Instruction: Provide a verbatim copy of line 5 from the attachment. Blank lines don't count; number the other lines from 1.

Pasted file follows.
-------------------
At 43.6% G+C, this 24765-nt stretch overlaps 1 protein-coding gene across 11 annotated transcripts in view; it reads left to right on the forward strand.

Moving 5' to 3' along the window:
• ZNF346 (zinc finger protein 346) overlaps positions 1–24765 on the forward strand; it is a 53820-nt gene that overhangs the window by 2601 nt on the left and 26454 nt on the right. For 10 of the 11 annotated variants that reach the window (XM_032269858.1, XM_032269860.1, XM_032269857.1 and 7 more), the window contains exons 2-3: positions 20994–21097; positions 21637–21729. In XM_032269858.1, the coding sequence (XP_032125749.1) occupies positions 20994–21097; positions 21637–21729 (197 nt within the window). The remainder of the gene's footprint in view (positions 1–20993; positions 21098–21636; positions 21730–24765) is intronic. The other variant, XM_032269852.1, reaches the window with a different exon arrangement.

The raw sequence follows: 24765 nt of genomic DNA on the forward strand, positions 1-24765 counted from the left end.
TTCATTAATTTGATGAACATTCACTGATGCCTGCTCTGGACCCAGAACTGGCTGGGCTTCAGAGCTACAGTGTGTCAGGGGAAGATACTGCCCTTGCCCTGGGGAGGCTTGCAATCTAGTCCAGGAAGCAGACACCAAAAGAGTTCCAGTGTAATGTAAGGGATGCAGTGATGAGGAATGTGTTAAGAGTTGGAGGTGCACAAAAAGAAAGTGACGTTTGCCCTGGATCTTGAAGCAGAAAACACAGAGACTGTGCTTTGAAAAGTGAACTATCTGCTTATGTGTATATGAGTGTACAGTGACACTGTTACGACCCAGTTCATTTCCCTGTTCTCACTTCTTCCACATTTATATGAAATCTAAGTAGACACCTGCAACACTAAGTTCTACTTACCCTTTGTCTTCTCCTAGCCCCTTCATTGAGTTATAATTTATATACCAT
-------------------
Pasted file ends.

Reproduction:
TTCATTAATTTGATGAACATTCACTGATGCCTGCTCTGGACCCAGAACTGGCTGGGCTTCAGAGCTACAGTGTGTCAGGGGAAGATACTGCCCTTGCCCTGGGGAGGCTTGCAATCTAGTCCAGGAAGCAGACACCAAAAGAGTTCCAGTGTAATGTAAGGGATGCAGTGATGAGGAATGTGTTAAGAGTTGGAGGTGCACAAAAAGAAAGTGACGTTTGCCCTGGATCTTGAAGCAGAAAACACAGAGACTGTGCTTTGAAAAGTGAACTATCTGCTTATGTGTATATGAGTGTACAGTGACACTGTTACGACCCAGTTCATTTCCCTGTTCTCACTTCTTCCACATTTATATGAAATCTAAGTAGACACCTGCAACACTAAGTTCTACTTACCCTTTGTCTTCTCCTAGCCCCTTCATTGAGTTATAATTTATATACCAT